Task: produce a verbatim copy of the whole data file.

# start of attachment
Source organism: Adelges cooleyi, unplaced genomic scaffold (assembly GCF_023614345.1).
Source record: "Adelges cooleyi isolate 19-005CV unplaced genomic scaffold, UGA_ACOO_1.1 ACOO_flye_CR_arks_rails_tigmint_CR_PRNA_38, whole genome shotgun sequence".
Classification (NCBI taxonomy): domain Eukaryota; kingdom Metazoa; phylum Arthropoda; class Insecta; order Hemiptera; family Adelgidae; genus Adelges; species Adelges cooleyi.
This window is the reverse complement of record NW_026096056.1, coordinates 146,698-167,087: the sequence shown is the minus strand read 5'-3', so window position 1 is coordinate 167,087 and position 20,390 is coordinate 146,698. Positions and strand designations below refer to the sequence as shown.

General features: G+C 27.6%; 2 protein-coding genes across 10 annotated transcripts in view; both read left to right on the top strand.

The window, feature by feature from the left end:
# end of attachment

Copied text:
Source organism: Adelges cooleyi, unplaced genomic scaffold (assembly GCF_023614345.1).
Source record: "Adelges cooleyi isolate 19-005CV unplaced genomic scaffold, UGA_ACOO_1.1 ACOO_flye_CR_arks_rails_tigmint_CR_PRNA_38, whole genome shotgun sequence".
Classification (NCBI taxonomy): domain Eukaryota; kingdom Metazoa; phylum Arthropoda; class Insecta; order Hemiptera; family Adelgidae; genus Adelges; species Adelges cooleyi.
This window is the reverse complement of record NW_026096056.1, coordinates 146,698-167,087: the sequence shown is the minus strand read 5'-3', so window position 1 is coordinate 167,087 and position 20,390 is coordinate 146,698. Positions and strand designations below refer to the sequence as shown.

General features: G+C 27.6%; 2 protein-coding genes across 10 annotated transcripts in view; both read left to right on the top strand.

The window, feature by feature from the left end: